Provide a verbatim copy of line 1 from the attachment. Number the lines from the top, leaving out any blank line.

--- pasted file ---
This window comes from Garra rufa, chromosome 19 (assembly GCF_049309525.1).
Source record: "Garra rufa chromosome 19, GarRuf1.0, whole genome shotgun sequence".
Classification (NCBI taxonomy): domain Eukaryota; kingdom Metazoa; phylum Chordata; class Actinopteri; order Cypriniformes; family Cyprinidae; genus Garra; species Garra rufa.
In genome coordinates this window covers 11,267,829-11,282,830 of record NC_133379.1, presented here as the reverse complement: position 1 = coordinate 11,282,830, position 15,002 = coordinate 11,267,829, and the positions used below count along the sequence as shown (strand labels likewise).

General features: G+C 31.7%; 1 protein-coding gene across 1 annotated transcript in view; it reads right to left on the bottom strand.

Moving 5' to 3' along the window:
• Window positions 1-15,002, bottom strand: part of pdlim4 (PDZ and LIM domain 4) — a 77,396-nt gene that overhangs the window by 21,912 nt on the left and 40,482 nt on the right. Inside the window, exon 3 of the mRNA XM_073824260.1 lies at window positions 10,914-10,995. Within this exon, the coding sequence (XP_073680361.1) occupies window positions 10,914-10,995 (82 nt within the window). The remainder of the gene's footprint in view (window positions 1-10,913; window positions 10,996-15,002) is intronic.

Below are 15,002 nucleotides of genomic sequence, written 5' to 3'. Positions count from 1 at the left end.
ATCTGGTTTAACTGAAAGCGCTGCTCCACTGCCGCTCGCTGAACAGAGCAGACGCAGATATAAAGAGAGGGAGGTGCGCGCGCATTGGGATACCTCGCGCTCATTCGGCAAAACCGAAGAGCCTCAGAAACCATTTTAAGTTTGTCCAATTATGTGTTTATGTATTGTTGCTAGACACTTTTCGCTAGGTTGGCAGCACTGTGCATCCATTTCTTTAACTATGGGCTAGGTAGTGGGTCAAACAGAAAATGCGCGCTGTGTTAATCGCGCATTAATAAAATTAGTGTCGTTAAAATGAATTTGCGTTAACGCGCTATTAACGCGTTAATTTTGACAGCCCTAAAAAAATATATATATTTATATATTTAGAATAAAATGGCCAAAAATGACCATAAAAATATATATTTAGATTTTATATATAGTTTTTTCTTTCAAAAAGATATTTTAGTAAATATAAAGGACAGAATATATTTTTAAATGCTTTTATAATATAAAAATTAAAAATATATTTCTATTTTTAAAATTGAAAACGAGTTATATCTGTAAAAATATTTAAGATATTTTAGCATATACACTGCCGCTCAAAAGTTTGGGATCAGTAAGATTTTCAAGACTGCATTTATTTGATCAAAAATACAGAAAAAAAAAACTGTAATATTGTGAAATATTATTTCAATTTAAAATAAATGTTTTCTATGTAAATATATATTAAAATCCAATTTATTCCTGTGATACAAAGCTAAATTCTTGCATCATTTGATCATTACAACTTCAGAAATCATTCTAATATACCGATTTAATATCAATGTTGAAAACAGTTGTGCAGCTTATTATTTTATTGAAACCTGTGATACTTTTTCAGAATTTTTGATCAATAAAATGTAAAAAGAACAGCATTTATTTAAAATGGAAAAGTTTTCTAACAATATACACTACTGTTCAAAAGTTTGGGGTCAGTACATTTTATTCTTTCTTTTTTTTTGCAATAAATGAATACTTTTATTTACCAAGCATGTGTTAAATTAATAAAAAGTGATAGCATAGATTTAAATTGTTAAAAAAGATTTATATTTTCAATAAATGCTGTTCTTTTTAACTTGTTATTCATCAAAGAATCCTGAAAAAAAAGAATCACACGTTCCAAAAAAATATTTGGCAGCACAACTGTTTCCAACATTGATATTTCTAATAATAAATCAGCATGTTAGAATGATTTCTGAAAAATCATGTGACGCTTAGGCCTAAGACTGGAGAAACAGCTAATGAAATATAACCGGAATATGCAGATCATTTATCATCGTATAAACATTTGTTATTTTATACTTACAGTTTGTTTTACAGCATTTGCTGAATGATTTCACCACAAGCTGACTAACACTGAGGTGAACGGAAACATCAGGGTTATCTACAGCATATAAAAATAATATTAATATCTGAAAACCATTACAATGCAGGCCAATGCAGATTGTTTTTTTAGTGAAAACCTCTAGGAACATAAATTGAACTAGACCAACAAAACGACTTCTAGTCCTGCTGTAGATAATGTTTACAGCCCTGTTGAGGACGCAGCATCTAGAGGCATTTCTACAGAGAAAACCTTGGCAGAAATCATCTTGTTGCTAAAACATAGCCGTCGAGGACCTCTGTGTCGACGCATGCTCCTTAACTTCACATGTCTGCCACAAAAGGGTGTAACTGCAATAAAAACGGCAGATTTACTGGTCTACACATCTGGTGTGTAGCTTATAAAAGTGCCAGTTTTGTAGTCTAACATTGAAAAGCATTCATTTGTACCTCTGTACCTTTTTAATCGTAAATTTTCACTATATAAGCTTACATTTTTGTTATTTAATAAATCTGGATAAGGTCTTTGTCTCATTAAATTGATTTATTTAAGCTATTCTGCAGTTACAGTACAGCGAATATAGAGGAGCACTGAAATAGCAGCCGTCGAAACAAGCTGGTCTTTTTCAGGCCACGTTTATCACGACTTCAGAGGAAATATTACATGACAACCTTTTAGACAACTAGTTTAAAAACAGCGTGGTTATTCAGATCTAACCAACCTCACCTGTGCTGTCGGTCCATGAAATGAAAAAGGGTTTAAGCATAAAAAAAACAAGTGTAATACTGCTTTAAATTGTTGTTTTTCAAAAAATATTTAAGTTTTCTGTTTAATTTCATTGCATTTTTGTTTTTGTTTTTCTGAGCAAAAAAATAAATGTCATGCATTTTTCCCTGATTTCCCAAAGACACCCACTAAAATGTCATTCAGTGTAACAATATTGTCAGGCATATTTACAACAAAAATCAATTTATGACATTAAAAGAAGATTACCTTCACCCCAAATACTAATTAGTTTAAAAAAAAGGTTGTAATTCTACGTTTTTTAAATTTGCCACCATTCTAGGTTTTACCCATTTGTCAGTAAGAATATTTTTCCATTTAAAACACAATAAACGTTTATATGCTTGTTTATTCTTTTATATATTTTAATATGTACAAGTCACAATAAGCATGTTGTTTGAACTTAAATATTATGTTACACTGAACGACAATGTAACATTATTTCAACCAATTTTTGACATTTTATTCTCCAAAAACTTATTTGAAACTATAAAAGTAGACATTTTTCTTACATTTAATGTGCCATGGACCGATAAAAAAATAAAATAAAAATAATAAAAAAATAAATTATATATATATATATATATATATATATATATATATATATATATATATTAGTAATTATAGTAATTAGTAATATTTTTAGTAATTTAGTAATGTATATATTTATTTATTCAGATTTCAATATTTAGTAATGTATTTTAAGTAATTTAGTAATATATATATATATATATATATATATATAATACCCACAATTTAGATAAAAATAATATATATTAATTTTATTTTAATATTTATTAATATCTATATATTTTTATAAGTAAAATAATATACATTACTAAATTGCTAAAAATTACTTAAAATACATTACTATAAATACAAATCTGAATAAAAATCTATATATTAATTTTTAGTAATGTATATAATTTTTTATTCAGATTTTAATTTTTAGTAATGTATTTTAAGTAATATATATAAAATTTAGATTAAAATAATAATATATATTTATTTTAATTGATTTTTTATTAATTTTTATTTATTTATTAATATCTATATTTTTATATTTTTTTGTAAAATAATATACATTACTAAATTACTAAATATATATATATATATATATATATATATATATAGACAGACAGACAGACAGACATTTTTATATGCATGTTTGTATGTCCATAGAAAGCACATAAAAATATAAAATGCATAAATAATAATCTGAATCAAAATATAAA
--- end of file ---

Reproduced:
This window comes from Garra rufa, chromosome 19 (assembly GCF_049309525.1).